Cycloptichorn
 
  1  
Reply Fri 24 Oct, 2008 10:20 am
@blatham,
Nice article, nice topic.

Quote:

At the same time, there'll be an evolving contest for party/movement leadership. Palin will almost certainly be central here because of her own ambitions and because the ideologues and organizer types will see her as their own or as a viable means to regain power. But Newt (certainly) and Jeb (possibly) will cut her legs out at the first opportunity.


A lot of it will have to do with whether or not Palin can study up. If she were able to answer simple questions cogently, things would have been very different this cycle. It takes a lot more than a bitchy convention speech that riles up the right-wingers to be a successful politician on the national level, and Palin will have plenty of chance to either prove that she has what it takes, or not.

I predict that she does not in fact have what it takes; and furthermore, that she may have greater problems after the election than people now think.

Cycloptichorn
blatham
 
  1  
Reply Fri 24 Oct, 2008 01:08 pm
@Cycloptichorn,
cyclo

I'm throwing out this analysis and this set of predictions as a test of my ability to read this correctly. I'm pleased to have you join in the fun.

She will have an enormous amount of real work to do to convert the apostacy-conservatives, true (if it's even possible and it likely isn't). But not the "base" types who see her now as one of their own and who will be comforted by conceiving her 'victimization by the left and the media' (they'll identify). And the organizer/media types (pardon that awkward construction) will support her or not dependent only upon her ability to further their ends. A lot will depend on how the party/movement comes through the circular firing squad phase.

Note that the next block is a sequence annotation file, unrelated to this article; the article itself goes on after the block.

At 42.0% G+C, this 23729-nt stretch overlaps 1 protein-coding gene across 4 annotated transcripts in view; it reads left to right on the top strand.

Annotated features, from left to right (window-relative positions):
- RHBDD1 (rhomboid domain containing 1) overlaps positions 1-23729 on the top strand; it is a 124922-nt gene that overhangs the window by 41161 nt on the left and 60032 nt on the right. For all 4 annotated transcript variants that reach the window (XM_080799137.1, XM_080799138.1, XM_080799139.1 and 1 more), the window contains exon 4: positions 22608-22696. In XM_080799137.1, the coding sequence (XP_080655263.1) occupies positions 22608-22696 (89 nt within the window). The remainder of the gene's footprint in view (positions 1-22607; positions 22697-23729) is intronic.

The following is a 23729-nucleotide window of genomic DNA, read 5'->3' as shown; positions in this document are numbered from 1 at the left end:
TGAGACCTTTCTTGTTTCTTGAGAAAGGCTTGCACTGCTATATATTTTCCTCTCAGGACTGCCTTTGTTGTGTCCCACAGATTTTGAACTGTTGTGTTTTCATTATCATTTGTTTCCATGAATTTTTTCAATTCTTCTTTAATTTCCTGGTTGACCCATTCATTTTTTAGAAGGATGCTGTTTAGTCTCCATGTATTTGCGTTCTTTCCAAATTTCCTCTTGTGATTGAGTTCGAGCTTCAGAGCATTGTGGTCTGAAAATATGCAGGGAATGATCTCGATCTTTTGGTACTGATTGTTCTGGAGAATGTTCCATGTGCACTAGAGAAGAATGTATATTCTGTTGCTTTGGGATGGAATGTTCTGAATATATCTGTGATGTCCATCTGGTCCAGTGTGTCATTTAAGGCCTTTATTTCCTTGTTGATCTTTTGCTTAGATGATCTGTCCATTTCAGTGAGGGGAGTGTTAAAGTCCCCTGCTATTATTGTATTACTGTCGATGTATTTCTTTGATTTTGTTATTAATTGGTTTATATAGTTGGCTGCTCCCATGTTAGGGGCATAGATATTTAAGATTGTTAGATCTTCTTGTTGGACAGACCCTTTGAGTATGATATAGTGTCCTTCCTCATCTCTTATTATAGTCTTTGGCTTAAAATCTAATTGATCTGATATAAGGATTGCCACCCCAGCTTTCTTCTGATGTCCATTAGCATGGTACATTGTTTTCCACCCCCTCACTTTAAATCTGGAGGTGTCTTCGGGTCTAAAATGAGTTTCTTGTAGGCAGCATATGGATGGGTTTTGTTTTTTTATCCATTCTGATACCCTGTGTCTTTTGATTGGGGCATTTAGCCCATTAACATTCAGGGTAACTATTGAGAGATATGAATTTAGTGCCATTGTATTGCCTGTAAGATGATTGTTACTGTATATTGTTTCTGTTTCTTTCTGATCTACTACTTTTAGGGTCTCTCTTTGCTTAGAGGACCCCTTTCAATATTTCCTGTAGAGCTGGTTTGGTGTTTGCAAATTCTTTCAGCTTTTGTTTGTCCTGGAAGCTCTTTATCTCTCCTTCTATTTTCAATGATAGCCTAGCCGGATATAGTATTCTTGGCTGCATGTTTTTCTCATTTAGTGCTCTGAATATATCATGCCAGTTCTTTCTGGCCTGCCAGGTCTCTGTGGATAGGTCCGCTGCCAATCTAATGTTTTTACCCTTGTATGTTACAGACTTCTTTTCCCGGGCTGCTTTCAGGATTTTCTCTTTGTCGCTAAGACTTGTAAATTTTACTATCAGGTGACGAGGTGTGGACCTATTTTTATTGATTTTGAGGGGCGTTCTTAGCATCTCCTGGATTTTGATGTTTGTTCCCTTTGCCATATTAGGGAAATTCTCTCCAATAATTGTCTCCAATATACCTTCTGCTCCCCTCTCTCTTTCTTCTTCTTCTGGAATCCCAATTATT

blatham
 
  1  
Reply Fri 24 Oct, 2008 01:15 pm
@rabel22,
rabel22

I'm with you, if "the party" means as presently constituted.

My preference would be to see the social conservative base splinter off (more possible now than at any earlier point, I think). Not only would that put a significant portion of the movement's fruitcake element into deserved isolation but it would also blunt the effectiveness of the elements which use the present party for their own ends (Fox, Limbaugh, Norquist, Blackwater, Northup, etc)
0 Replies
 
blatham
 
  1  
Reply Fri 24 Oct, 2008 01:47 pm
Quote:
Conservative legal scholar and Reagan Solicitor General Charles Fried, who just endorsed Obama, isn't just a Republican. He's actually one of McCain's campaign advisors.

Before they cycle down the memory hole, here's Fried on McCain's Honest and Open Election Committee and Justice Advisory Committee.

Key to his decision was McCain's "choice of Sarah Palin at a time of deep national crisis."


Likewise, Former MA GOP Gov. Weld
(TPM)
0 Replies
 
Cycloptichorn
 
  1  
Reply Fri 24 Oct, 2008 02:13 pm
@blatham,
blatham wrote:

cyclo

I'm throwing out this analysis and this set of predictions as a test of my ability to read this correctly. I'm pleased to have you join in the fun.

She will have an enormous amount of real work to do to convert the apostacy-conservatives, true (if it's even possible and it likely isn't). But not the "base" types who see her now as one of their own and who will be comforted by conceiving her 'victimization by the left and the media' (they'll identify). And the organizer/media types (pardon that awkward construction) will support her or not dependent only upon her ability to further their ends. A lot will depend on how the party/movement comes through the circular firing squad phase.